According to Google Trends, MakerDAO is more searched in Argentina than in the United States. The reason may be because there is a real demand for stablecoins in Latin America, especially in countries such as Argentina and Venezuela.
Crypto, blockchain or DeFi–whatever you’d like to call it–can change millions of people’s lives. In Latin American countries, the currency can become devalued at a rate of 4-5% per month or, in Venezuela, per day. In such countries, people are not allowed to buy US dollars or foreign currency. The only way to protect their world against volatility and inflation is using something more stable like the dollar. In other words, the US Dollar is a safe-haven currency for Latin Americans.
In order to understand why access to stablecoins is so important in Latin America, we can look towards the region’s history. Inflation followed on the heels of a debt crisis in the 1980s. In recent years, Argentina has faced risk of sovereign default and Venezuela suffers 6,500% inflation.
The Secretary General of the United Nations (UN), Antonio Guterres, warned recently that Latin America could endure a sovereign debt crisis in 2021. “A possible major sovereign debt crisis is looming next year,” Guterres warned in a speech during a virtual summit with Central American heads of state and governments.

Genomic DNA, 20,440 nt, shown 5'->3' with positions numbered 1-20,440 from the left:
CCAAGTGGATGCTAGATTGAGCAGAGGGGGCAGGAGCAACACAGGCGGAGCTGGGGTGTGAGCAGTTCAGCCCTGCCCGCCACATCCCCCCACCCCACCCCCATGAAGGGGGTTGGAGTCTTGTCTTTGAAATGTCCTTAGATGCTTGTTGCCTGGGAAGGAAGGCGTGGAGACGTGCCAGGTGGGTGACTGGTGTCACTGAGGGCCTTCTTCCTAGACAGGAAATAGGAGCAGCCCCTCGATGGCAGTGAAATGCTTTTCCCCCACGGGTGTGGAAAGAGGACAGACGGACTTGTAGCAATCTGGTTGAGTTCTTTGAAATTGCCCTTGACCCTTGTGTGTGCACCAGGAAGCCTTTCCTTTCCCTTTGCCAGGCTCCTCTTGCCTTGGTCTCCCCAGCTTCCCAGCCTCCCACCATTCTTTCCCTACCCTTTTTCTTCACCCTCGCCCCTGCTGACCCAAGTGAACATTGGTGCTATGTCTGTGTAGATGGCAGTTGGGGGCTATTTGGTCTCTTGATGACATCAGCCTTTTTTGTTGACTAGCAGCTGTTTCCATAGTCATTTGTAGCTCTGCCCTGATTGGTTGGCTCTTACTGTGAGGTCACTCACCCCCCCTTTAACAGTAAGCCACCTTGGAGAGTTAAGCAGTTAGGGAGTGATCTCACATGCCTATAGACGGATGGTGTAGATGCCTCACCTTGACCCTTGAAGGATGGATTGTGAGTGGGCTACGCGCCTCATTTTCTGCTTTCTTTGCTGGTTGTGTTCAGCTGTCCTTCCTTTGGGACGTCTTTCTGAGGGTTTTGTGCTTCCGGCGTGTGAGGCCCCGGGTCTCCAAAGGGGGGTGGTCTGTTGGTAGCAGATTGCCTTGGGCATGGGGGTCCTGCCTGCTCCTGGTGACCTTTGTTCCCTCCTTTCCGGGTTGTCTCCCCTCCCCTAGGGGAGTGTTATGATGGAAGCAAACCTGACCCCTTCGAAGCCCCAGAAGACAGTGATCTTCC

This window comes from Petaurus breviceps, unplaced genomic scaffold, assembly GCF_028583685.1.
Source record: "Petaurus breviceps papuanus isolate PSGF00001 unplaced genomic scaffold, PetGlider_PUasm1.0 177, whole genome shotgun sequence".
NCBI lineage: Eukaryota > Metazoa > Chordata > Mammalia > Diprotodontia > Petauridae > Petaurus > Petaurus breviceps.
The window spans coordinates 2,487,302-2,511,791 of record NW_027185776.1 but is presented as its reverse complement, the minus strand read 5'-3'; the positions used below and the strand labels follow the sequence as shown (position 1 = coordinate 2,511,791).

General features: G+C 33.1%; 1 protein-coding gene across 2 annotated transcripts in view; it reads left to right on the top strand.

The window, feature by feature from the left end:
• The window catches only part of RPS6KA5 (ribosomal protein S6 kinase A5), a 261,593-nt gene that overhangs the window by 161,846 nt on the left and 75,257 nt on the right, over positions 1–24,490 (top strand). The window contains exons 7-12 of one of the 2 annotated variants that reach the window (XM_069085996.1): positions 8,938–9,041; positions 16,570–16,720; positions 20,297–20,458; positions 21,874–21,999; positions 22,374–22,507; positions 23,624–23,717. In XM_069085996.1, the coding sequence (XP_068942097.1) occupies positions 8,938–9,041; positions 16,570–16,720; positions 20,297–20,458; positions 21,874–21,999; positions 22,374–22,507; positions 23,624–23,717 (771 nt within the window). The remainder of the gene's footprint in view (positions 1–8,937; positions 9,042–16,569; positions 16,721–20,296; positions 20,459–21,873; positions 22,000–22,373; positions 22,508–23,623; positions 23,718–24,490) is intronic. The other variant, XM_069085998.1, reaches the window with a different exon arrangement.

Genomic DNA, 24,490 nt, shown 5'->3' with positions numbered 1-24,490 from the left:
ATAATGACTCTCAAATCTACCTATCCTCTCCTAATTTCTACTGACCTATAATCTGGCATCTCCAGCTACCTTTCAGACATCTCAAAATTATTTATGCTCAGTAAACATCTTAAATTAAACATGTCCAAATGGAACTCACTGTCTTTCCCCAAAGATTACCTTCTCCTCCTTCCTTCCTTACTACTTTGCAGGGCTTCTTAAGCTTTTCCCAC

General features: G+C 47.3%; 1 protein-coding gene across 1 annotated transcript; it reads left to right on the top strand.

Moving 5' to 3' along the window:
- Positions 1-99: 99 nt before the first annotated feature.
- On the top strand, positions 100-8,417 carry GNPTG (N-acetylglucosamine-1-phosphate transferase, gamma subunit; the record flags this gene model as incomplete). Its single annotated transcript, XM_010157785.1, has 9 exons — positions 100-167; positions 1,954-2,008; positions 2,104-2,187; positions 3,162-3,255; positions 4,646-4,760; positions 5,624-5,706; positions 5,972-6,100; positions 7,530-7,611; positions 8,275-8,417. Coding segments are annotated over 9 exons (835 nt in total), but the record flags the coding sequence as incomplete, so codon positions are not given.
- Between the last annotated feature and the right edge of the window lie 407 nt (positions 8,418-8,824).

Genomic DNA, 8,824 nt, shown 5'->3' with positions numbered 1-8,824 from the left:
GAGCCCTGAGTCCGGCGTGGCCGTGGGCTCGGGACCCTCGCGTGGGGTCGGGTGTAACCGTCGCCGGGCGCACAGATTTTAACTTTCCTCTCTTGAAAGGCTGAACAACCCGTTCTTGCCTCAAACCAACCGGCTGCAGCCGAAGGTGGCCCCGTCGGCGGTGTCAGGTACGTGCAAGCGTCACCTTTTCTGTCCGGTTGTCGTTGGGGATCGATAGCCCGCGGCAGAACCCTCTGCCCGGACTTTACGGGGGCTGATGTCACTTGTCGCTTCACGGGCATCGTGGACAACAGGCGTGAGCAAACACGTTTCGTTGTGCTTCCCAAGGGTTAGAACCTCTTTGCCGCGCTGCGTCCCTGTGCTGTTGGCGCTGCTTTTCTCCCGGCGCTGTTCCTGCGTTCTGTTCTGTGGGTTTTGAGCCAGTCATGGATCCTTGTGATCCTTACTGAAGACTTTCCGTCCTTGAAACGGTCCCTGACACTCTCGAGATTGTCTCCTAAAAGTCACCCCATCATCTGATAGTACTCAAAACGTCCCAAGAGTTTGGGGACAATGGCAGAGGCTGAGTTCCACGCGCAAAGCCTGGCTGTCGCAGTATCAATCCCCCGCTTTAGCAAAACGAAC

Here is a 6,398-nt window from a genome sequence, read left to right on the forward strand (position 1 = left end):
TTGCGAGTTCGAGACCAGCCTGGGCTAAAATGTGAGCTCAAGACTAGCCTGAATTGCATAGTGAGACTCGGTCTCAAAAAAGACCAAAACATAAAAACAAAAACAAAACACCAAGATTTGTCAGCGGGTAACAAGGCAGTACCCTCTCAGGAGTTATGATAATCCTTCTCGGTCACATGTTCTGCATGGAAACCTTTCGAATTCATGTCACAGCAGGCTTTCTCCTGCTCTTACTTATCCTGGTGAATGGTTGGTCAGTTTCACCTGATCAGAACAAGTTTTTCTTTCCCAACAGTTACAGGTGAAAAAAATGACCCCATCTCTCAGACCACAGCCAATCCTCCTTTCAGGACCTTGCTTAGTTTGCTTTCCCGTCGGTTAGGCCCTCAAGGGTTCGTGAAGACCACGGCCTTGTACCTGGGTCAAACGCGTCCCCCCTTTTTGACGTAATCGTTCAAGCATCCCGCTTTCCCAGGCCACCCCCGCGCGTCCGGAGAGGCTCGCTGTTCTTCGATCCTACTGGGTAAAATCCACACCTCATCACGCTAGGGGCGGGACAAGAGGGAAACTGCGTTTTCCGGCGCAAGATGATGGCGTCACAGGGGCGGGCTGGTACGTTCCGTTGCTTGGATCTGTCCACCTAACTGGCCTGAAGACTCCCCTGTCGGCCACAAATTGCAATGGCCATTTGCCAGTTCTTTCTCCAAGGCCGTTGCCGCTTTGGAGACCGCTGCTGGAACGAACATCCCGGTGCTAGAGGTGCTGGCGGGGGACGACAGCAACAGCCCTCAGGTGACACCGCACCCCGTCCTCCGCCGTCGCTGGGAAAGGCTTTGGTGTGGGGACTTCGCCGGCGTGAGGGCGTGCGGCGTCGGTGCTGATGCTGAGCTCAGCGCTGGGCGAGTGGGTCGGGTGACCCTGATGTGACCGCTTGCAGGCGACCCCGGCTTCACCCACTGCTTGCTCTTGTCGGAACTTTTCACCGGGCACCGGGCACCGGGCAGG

Guterres said the coronavirus pandemic–really, the response– “will significantly widen the financing gap” in Latin America which could lead to “a major liquidity crisis.”
Argentina, which is Latin America’s third-biggest economy, is suffering an inflation rate of around 40%. Meanwhile, its central bank is perilously short of dollars, and talk of a currency devaluation persists. Meanwhile, the government is working to restructure the $44 billion debts it owes to the International Monetary Fund after 2019’s collapse of a loan program.
Moreover, traders and producers in the country are not selling produce, because they are anticipating an official exchange rate that would make the dollar value of their exports worth more in pesos.
“If you are an importer, you import at the official exchange rate but you don’t know the rate you will get to replace the merchandise”, said Guido Lorenzo, an economist at consultancy LCG, adding this could stoke inflation or hit availability.
Argentina’s trade flows have stagnated, and tough capital controls have only kept the pesos artificially strong. Demand for black market dollars, meanwhile, has spiked.
Cryptocurrency is a lifesaver in such economic conditions. Stablecoins benefit not only crypto enthusiasts, but also mom and pop stores and consumers across Latin America. Many newcomers to the crypto industry will feel most comfortable first accepting a stablecoin than the wildly volatile Bitcoin. Throughout Latin America, save for Uruguay and Chile, it is illegal for people to get a significant number of US Dollars due to government restrictions. That’s no matter, however, for they now have a choice between a centralized stablecoin or a decentralized stablecoin.